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BACKGROUND: Disparity between the macro- and microcirculation is thought to occur as a result of (micro)vascular dysfunction in some types of shock. Whether this occurs during hemorrhagic shock, however, is unknown. We therefore investigated both macro- and microcirculatory variables in the heart as a vital organ and the gut as a nonvital organ. We hypothesized that the microcirculation in the gut would follow the macrocirculation in the acute phase of hemorrhagic shock and isovolemic autologous whole blood resuscitation, but that the microcirculation in the heart would be preserved even under conditions of macrocirculatory depression.

STUDY DESIGN AND METHODS: Eleven pigs (23 ± 4 kg) were anesthetized and subjected to a controlled hemorrhagic shock (30 and 45% reduction of total blood volume) and isovolemic resuscitation with autologous blood. Quantitative measurement of microvascular oxygen pressures (µpO2) was performed by phosphorimetry on the gut and heart simultaneously. Measurements of systemic hemodynamic and regional oxygen-derived variables as well as µpO2 were performed at baseline, after the first and second phases of hemorrhage, and after resuscitation.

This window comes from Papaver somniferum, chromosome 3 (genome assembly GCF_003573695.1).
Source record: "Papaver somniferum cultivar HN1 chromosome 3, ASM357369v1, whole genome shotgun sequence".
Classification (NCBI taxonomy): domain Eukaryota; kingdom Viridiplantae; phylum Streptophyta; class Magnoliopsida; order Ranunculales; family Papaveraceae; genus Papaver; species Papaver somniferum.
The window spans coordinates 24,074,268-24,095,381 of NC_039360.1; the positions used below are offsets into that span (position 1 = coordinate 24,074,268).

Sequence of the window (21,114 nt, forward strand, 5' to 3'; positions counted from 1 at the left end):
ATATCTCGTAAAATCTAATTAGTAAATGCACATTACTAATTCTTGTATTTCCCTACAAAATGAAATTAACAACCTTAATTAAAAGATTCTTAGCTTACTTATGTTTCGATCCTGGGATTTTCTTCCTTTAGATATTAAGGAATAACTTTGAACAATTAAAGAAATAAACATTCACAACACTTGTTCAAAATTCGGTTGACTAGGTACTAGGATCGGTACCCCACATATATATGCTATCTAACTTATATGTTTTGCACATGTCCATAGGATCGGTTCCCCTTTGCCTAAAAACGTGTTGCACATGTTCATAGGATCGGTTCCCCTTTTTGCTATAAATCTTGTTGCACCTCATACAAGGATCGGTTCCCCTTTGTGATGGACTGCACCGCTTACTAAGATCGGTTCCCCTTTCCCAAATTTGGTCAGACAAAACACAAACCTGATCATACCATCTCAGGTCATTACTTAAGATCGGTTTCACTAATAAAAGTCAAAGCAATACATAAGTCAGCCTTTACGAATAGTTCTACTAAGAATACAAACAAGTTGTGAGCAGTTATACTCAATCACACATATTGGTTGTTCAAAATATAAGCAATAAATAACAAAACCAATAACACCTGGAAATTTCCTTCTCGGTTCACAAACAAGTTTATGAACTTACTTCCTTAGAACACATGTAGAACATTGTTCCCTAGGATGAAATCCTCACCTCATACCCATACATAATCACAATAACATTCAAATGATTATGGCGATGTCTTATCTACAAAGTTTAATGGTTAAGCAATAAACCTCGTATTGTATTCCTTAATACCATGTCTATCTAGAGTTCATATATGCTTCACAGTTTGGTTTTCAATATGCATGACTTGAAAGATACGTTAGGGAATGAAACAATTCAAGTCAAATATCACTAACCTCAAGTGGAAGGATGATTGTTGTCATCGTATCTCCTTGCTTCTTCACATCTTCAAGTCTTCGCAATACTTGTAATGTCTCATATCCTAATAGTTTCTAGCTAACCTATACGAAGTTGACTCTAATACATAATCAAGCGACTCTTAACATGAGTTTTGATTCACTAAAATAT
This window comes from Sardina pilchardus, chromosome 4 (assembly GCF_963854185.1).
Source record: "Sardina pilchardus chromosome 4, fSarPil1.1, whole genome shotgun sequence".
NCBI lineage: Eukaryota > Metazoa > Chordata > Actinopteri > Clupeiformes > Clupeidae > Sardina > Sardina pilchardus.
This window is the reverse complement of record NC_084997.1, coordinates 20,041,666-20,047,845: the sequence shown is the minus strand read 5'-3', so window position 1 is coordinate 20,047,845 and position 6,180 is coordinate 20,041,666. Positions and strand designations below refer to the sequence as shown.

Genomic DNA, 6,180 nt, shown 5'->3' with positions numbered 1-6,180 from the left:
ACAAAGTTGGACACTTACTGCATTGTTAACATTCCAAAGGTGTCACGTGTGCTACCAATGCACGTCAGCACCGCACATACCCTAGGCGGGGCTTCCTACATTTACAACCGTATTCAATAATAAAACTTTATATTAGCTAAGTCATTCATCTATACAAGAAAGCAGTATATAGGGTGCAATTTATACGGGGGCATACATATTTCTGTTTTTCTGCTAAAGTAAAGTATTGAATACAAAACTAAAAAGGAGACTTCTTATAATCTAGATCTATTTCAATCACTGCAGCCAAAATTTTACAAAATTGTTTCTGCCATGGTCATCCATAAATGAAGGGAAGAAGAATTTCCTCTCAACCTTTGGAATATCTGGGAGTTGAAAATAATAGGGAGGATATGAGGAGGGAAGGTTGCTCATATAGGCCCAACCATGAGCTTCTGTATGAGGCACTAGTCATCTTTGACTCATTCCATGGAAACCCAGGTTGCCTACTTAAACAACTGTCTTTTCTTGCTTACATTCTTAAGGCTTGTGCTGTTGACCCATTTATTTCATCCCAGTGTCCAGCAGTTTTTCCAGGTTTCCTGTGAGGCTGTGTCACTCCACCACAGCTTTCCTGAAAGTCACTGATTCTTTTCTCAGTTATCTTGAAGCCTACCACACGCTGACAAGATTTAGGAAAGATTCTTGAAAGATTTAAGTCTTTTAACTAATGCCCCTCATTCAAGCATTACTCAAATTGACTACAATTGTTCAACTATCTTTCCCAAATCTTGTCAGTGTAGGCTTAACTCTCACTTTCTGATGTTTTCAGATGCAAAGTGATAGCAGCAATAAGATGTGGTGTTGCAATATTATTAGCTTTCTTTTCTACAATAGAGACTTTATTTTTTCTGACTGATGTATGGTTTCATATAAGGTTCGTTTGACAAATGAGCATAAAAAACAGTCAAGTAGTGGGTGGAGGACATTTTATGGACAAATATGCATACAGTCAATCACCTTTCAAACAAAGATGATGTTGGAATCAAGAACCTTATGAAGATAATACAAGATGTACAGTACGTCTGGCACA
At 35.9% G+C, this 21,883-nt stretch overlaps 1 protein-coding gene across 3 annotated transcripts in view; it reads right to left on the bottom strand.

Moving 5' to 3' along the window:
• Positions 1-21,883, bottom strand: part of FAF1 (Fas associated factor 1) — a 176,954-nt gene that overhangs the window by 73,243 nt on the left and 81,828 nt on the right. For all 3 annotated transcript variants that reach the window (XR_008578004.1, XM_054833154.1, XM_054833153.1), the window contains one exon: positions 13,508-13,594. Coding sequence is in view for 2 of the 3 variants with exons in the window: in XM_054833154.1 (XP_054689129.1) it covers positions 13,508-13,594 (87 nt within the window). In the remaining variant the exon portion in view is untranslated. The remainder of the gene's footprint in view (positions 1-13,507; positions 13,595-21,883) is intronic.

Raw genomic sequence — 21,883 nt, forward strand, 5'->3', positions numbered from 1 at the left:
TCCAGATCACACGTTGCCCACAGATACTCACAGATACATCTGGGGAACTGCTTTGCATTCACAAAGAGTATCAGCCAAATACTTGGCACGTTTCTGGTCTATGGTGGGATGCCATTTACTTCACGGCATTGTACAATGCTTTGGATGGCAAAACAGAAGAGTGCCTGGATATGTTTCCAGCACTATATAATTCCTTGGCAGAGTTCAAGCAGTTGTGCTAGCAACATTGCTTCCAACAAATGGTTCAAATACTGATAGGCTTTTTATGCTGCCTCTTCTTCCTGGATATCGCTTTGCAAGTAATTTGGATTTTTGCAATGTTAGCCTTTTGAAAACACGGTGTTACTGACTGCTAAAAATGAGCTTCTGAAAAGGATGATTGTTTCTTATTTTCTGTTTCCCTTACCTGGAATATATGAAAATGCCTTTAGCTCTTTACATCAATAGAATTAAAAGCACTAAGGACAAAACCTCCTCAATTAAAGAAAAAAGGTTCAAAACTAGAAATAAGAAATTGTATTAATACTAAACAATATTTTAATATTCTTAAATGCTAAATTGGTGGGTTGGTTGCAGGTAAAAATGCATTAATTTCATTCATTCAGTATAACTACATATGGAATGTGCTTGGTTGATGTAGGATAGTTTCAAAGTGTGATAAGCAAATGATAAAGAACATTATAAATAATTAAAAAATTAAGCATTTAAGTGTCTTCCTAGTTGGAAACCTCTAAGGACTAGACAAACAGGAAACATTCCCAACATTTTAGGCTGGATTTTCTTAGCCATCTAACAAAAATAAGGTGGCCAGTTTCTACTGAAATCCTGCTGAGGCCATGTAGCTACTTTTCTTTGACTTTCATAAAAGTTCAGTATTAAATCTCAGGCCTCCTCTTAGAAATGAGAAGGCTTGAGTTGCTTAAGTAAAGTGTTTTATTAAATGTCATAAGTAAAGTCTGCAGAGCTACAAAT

RESULTS: Five pigs responded to resuscitation, while six pigs died spontaneously within 20 to 30 minutes after reinfusion of the withdrawn blood, without significant differences in macro- or microcirculatory variables at baseline and after hemorrhage. Correlation analysis showed that microvascular pO2 in the heart and the gut were closely related to macrocirculatory variables (cardiac index, mean arterial pressure, and oxygen delivery) during hemorrhage and resuscitation.

CONCLUSIONS: This study demonstrated that the microcirculation in the gut (being a nonvital organ) and heart (being a vital organ) follow the macrocirculation in the acute phase of hemorrhagic shock and isovolemic autologous whole blood resuscitation.